Although unexpected shutdowns and OS freeze ups are sometimes attributable to hardware issues (e.g., a failing storage device can result in this type of behavior), in my experience I have found that most of the time these types of issues are due to excessive CPU and/or memory usage. Ironically, as I was sitting down to write this blog entry, my wireless network adapter connection abruptly dropped, and the processor started running continuously at 50% usage (this is not normal). The computer is a Dell XPS 12 that has 8GB of memory and an Intel Core i7-3537U CPU. It originally shipped in early 2013 with Windows 8, and was subsequently upgraded to Windows 10. Although the 3537U is not the latest generation i7 CPU, it has plenty of horsepower for running the Chrome web browser with a bunch of tabs open. But here it was, running sluggishly and acting slightly unresponsive due to the excessive CPU and memory usage.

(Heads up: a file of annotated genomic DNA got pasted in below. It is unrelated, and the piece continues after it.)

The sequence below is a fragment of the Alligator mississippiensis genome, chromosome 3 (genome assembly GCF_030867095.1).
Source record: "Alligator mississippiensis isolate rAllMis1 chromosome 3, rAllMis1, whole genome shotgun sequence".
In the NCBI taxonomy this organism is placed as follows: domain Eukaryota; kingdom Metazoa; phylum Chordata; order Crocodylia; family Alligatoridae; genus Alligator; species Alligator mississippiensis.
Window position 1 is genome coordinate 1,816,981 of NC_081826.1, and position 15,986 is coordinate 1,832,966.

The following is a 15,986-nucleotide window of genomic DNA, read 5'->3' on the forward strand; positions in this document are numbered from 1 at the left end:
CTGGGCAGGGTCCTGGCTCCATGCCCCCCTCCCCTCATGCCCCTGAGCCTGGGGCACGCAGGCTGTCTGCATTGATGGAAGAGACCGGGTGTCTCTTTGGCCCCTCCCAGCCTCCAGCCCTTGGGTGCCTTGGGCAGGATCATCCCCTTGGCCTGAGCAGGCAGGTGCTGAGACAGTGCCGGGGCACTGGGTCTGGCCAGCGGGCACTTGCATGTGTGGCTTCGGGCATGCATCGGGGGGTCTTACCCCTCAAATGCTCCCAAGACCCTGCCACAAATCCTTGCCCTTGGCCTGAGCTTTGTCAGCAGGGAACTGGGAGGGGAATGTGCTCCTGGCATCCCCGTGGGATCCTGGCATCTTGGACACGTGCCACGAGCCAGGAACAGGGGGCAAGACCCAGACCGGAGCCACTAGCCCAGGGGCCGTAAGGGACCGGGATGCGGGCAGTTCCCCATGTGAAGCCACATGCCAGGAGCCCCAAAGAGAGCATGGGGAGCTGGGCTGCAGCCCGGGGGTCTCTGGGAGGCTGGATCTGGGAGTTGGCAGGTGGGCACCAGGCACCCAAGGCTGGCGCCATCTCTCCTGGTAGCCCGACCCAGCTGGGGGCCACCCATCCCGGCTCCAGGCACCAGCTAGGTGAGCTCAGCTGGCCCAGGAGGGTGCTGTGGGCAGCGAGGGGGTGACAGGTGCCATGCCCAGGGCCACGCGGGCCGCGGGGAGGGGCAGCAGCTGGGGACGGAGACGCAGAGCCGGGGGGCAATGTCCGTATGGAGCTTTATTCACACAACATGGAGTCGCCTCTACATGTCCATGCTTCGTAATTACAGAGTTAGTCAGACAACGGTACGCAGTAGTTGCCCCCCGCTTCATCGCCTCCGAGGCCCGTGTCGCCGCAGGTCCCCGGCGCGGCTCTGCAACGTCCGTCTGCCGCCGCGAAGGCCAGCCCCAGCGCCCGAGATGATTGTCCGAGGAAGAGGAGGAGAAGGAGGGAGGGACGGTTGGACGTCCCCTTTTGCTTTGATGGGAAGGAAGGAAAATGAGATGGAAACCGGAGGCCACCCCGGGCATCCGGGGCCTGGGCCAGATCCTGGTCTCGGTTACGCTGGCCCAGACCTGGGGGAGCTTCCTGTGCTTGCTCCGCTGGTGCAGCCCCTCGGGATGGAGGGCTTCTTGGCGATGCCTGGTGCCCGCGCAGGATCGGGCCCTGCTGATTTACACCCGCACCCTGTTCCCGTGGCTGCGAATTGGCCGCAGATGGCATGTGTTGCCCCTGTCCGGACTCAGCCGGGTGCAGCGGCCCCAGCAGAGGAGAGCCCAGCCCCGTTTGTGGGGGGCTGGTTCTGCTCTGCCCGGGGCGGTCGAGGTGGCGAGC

The culprit that was sucking all that CPU and memory into a black hole? "Windows Modules Installer Task".
Granted, this sort of problem doesn’t happen with every monthly deployment of Windows Updates, but I would estimate erratic system behavior occurs, on average, at least four to six times per year--and I can almost always trace it to the delivery of Windows Updates (I do this sort of work on server systems as well). Of course, occasional freezing and unresponsiveness are not the only issues I have with my personal computer system. I can’t use sleep mode because it’s highly unreliable (I’ll lose data if I dare to try). The XPS 12 is a 2-in-1 with a flip screen, but I rarely use tablet mode because despite numerous updates that seem to be Microsoft trying to make it work better, it still sucks. Most annoyingly, it will flip into portrait mode when I don’t want it to, and then it won’t go back into landscape mode no matter how much I turn or twist it. (I then have to go into Display Settings to fix this problem.) And the virtual keyboard? Good luck typing a complex password with non-alphanumeric characters (granted, this is actually a usability issue). Hence I mostly use my Windows 10 based 2-in-1 device as a laptop. I rely on an actual tablet (see next paragraph) for tablet style computing, which makes me wonder how useful a Microsoft Surface (since I don’t own one myself) really is for tablet profile usage.